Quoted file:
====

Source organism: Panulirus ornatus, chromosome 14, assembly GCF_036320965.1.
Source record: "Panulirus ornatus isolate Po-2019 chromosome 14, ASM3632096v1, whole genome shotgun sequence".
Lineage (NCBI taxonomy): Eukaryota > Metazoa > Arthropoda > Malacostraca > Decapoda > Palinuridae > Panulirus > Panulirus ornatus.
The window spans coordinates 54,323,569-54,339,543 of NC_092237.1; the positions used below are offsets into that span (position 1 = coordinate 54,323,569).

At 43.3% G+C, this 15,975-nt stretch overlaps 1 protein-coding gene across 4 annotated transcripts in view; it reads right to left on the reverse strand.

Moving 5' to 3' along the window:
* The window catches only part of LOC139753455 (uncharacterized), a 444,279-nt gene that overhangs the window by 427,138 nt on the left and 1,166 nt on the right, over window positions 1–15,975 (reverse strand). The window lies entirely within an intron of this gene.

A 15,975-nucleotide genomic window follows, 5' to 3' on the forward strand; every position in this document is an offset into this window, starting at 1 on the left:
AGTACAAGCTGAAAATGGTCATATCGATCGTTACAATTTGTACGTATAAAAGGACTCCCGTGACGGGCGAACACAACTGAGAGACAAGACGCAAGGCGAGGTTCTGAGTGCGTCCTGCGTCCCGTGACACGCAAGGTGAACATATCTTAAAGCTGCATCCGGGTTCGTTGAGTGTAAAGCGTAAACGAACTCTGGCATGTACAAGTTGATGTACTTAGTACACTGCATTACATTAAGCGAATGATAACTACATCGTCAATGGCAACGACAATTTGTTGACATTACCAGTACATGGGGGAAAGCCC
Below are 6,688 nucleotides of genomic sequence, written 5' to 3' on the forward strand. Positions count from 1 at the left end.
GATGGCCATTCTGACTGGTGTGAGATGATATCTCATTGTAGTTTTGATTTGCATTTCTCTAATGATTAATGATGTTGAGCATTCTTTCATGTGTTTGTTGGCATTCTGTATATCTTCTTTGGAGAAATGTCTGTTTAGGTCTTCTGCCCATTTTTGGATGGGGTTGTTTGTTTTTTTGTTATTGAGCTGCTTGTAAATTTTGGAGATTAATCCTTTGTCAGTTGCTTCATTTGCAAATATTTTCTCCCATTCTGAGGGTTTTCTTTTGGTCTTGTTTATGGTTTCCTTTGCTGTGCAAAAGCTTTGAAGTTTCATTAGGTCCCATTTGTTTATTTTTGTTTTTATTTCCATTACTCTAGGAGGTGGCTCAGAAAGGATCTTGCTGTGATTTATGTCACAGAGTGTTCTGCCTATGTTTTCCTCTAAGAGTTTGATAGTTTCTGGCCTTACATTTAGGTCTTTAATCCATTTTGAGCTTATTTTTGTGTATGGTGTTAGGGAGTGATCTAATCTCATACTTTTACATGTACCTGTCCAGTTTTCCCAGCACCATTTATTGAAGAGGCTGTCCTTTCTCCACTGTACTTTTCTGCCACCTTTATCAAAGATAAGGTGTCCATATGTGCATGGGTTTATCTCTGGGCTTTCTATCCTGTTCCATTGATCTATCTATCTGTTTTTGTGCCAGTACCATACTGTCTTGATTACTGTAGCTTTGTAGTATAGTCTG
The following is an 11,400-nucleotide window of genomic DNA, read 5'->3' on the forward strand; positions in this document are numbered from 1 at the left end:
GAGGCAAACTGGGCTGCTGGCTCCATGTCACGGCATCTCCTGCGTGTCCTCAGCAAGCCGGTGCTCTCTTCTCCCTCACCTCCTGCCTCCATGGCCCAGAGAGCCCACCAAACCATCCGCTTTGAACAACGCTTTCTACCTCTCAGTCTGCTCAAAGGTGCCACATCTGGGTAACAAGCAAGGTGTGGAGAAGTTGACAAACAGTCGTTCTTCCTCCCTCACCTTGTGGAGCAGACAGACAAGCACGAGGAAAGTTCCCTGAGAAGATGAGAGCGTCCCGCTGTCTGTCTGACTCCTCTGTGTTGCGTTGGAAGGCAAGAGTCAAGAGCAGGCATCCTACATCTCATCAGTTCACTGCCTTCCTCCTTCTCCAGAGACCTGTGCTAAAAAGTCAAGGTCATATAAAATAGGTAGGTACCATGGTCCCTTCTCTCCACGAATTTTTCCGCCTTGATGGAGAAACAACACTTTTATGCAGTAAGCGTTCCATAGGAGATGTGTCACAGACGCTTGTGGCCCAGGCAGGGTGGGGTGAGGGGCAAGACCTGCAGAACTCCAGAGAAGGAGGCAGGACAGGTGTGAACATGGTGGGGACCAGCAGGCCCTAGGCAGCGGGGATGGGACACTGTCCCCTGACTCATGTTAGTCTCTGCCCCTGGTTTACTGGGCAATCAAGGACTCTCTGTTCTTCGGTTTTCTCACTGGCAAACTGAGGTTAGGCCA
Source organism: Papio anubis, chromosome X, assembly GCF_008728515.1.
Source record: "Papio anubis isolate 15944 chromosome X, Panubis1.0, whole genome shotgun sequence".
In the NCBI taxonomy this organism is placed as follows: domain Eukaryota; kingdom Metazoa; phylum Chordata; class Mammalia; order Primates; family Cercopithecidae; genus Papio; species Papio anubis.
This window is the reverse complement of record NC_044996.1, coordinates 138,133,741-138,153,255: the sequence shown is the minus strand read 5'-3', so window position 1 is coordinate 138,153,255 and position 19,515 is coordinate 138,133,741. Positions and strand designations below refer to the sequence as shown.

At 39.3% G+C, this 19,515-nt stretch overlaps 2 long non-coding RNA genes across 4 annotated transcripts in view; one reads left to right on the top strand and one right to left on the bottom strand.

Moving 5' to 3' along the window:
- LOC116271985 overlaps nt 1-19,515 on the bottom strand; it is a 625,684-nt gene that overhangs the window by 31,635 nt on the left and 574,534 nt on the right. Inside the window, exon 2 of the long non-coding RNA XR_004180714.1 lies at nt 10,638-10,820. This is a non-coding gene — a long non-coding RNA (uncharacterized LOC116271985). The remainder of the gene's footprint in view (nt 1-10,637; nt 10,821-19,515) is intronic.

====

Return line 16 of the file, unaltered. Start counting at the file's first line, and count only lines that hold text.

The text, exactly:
In the NCBI taxonomy this organism is placed as follows: domain Eukaryota; kingdom Metazoa; phylum Chordata; class Mammalia; order Primates; family Cercopithecidae; genus Papio; species Papio anubis.